State run aviation company Air India Thursday hiked passenger fares 23-25 percent on all domestic routes on the back of sharp jump in fuel price.
The fares on International route may also go high soon, informed an official of the state-run aviation company which is facing the sharp meltdown in business. The price of air turbine fuel (ATF) has increased 50-60%, which is the major cause of this hike, he added.
"We have hiked fares by 23-25 percent on all domestic routes. This has been done to off-set the recent increase in ATF price," an Air India official said.
The rupee depreciation is also big concern for the airline, said the official, as it has affected the margins of its international operations.
"Going forward, there might be an upward revision in fares for international routes," the official said.
Currently, on domestic routes, Air India has a passenger load factor of 82 percent.
The official said the company was optimistic that it would maintain its market share despite the fare increase and that pre-booking by passengers had ensured a high load factor during the festive season.
Air India had the third highest domestic market share in July at 19.2 percent.
On Wednesday, Jet Airways raised fares by up to 25 percent. Budget carrier SpiceJet earlier increased fares by 25 percent.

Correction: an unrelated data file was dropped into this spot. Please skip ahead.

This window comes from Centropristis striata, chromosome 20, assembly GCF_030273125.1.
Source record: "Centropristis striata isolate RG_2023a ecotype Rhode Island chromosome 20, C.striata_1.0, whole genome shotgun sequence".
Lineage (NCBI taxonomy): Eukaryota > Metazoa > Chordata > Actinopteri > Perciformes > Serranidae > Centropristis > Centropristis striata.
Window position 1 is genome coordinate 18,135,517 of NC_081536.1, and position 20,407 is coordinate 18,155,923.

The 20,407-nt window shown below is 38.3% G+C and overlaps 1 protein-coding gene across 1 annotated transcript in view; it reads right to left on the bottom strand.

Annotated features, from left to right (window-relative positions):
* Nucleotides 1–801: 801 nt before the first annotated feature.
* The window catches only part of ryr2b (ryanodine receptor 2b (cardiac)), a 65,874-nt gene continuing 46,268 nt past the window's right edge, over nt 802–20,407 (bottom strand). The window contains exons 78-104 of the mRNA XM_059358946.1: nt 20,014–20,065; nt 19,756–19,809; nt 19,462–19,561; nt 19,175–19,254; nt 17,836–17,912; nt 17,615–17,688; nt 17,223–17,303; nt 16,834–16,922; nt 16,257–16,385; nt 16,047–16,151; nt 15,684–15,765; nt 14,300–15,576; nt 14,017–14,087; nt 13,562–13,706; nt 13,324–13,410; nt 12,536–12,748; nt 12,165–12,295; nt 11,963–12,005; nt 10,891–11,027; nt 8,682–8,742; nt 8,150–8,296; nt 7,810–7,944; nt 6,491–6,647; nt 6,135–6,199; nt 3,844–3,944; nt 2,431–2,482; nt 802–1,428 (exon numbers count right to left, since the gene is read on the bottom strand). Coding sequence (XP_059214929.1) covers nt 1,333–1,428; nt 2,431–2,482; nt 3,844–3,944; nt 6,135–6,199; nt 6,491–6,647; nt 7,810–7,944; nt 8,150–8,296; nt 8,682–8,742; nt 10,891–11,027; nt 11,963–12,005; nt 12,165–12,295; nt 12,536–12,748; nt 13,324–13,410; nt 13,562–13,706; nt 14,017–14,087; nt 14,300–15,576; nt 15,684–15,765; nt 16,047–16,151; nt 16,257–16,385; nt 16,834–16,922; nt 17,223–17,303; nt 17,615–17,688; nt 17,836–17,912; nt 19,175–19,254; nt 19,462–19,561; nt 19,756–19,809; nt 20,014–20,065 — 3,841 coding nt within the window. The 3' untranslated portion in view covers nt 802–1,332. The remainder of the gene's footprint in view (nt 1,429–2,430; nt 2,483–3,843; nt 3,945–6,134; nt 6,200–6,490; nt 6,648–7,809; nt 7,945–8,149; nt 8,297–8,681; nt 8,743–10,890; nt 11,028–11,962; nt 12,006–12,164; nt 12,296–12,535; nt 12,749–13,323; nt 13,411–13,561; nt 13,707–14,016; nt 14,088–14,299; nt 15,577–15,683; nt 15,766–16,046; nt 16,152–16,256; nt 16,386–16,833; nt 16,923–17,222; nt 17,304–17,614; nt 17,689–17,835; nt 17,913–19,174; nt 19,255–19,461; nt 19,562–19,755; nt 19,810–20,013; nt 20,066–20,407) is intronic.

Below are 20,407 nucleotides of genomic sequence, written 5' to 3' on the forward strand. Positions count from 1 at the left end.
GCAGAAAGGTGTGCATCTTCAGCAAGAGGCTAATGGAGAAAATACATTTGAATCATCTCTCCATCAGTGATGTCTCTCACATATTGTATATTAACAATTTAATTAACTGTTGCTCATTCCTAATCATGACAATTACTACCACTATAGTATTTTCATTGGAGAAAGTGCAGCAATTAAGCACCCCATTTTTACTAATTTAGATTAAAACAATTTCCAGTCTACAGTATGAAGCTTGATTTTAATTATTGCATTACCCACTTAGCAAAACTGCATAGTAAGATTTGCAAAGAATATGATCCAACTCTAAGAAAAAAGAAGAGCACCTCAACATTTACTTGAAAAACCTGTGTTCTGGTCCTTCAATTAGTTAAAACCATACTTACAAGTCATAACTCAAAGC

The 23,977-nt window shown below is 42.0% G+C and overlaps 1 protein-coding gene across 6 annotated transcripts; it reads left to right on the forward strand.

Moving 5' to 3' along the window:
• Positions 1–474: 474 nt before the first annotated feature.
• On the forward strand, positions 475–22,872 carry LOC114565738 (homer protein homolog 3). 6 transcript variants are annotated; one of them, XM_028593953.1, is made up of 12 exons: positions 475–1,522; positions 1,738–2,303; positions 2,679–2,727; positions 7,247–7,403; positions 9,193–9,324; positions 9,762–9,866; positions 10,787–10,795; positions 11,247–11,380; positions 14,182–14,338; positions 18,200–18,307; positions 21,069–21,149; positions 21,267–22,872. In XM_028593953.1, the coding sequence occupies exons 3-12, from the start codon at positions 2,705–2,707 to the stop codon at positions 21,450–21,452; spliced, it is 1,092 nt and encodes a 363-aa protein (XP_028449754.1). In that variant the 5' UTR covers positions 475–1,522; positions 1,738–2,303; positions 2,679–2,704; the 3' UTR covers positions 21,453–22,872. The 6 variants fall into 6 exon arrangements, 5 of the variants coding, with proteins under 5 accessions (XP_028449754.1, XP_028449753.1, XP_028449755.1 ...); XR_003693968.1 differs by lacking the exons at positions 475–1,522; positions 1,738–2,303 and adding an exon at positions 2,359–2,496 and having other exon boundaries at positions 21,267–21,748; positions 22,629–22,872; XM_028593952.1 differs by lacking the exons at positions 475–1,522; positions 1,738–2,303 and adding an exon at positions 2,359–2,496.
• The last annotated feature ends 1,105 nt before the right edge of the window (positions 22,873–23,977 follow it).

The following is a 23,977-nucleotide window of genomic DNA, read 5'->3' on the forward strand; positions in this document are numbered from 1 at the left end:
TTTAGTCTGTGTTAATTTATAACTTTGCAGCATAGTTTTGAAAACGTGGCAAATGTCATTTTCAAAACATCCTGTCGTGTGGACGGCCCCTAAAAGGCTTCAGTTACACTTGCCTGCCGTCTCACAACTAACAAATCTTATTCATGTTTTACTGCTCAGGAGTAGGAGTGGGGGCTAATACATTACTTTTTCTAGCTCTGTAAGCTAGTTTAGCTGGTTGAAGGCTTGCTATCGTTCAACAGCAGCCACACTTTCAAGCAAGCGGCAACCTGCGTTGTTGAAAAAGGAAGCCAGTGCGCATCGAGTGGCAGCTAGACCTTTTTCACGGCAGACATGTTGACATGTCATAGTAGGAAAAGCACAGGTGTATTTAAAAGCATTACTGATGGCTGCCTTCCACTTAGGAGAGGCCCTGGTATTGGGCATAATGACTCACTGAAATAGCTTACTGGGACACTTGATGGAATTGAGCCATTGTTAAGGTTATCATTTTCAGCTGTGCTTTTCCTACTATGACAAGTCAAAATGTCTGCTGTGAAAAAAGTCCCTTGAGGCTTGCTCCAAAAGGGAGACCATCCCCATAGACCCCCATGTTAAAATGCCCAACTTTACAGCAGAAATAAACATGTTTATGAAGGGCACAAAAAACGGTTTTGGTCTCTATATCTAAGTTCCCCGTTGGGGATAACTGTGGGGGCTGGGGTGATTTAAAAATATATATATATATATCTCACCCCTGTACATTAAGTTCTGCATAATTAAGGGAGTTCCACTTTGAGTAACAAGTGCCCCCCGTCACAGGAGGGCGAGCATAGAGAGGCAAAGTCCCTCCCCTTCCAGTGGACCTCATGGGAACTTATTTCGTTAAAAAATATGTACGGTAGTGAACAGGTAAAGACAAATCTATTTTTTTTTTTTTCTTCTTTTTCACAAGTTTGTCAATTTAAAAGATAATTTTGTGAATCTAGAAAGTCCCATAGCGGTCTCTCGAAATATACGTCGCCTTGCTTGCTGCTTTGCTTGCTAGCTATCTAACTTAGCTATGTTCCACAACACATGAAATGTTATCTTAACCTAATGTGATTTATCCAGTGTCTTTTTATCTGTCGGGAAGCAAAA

The hikes come after the three state-owned oil marketing companies, which revise jet fuel prices on the first day of every month, hiked fuel prices by 6.9 percent for purchases from Sep 1.
This was the fourth hike since June due to the fall in rupee value.
"There are multiple factors at play in this significant increase in air fares, ranging between 15-25 percent, across sectors," said Sharat Dhall, president, Yatra.com.
"The effect of the depreciating rupee, the hike in the aviation turbine fuel prices, significant pre-bookings via promotions, have all led to a sudden rise in air fares this time," said Dhall.
Fuel prices comprise about 50 percent of the operating costs of airlines in India and have dented the sector as major airlines bleed under the high state sales tax regime.
Currently, ATF sold in the country is nearly 50-60 percent costlier than in overseas markets like Bangkok, Singapore or Dubai.
There has been a longstanding perception that ATF, which is a super-refined form of kerosene, should not be subsidised for air travel.
The government currently subsidises sensitive products like diesel, LPG (liquefied petroleum gas) cylinders and kerosene.
The high fuel cost and weak economic environment also led SpiceJet in reporting a 10 percent fall in net profit in the first quarter of this fiscal, which stood at Rs.50.55 crore, down from Rs.62.44 crore in the corresponding quarter of 2012-13.
Jet Airways reported a net loss of Rs.355.38 crore in the first quarter of the current fiscal, from a net profit of Rs.24.70 crore in the same period of 2012-13.
--With IANS Inputs--